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    “The way I look at tomorrow is that I have many scenarios in play. I have the FedExCup in play. I have all of that to distract me,” Rose said. “But yet, I'm three back. I think that's my objective tomorrow is to come out and play good, positive golf and try and chase down the leader and win this golf tournament. I think in some ways that'll help my other task of trying to win the FedExCup. It'll keep me on the front foot and playing positive golf.”

    Although there are many scenarios for Rose to win the season-long title, if Woods wins the Tour Championship, Rose would need to finish fifth or better to claim the cup.

    There’s also the top spot in the Official World Golf Ranking to consider. Rose overtook Dustin Johnson for No. 1 in the world with his runner-up finish at the BMW Championship two weeks ago. He will retain the top spot unless Justin Thomas, Brooks Koepka or Johnson win the finale and he falls down the leaderboard on Sunday.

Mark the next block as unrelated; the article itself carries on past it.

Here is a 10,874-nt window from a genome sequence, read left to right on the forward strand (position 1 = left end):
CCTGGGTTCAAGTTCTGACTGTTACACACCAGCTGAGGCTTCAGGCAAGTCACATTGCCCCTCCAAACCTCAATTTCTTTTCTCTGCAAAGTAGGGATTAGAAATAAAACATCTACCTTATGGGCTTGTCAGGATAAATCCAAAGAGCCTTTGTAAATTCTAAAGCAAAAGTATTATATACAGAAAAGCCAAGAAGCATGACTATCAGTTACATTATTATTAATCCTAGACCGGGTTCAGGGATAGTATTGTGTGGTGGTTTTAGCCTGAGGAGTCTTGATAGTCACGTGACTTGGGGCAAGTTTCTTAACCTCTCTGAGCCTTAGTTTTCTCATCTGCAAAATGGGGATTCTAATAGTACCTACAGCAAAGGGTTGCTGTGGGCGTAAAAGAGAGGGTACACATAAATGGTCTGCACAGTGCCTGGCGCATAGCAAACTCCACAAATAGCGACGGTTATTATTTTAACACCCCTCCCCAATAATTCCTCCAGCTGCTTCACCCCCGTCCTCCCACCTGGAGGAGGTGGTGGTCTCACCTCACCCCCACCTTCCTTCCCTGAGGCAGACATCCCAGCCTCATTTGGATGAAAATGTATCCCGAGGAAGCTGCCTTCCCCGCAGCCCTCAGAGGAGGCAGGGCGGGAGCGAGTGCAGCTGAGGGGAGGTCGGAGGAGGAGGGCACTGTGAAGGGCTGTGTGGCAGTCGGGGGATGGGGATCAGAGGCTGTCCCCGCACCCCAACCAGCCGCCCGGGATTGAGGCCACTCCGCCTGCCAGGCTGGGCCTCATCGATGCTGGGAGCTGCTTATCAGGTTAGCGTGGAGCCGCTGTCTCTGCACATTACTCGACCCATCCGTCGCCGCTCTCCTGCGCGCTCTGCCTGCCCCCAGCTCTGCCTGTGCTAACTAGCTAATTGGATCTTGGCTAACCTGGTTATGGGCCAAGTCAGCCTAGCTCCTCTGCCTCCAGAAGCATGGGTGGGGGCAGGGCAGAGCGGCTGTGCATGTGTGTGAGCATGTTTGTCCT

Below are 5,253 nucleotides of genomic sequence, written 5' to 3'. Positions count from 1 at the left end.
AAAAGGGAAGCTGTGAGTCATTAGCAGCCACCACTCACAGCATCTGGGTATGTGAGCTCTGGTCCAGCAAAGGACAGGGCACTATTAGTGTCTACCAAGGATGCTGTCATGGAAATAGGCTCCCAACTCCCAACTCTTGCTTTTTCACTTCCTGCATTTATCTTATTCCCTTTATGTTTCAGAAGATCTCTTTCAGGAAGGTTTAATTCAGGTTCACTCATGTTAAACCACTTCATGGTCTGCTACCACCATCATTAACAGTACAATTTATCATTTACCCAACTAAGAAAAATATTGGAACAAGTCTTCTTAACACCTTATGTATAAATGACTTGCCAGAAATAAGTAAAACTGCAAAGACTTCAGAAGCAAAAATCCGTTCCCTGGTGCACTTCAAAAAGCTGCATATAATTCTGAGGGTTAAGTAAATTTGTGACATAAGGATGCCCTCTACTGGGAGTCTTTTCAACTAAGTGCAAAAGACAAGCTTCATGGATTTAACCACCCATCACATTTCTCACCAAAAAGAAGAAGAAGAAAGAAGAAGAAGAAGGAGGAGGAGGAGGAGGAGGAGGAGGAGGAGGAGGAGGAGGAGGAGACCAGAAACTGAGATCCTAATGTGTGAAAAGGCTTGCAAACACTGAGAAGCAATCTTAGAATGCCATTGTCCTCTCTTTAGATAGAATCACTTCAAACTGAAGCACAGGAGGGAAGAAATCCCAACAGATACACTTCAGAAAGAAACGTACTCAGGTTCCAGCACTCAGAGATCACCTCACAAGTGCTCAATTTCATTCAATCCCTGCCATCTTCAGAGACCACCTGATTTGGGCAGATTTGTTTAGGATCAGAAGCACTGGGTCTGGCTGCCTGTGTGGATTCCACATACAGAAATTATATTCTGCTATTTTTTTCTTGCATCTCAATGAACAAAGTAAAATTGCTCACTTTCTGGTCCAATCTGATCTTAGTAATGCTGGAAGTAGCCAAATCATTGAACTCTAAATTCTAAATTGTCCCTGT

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    McIlroy needs putter to heat up to catch Woods

    By Rex HoggardSeptember 23, 2018, 12:29 am

    ATLANTA – Although Rory McIlroy is three strokes behind Tiger Woods at the Tour Championship and tied for second place he had the look of a man with a secret when he left East Lake on Saturday.

    Trying to play catch up against Woods is never ideal, but McIlroy’s confidence stemmed from a tee-to-green game that has been unrivaled for three days.

    “I definitely think today and the first day were similar,” said McIlroy, whose 66 included birdies at two of his final three holes. “I gave myself plenty of chances, and I think the biggest thing today was only just that one bogey. Got to put your ball in the fairway, put yourself in position, and for the most part, I did that today.”

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    For the week McIlroy ranks first in strokes gained: off the tee, third in strokes gained: approach to the green and second in greens in regulation. But to catch Woods, who he will be paired with, he’ll need a much better day on the greens.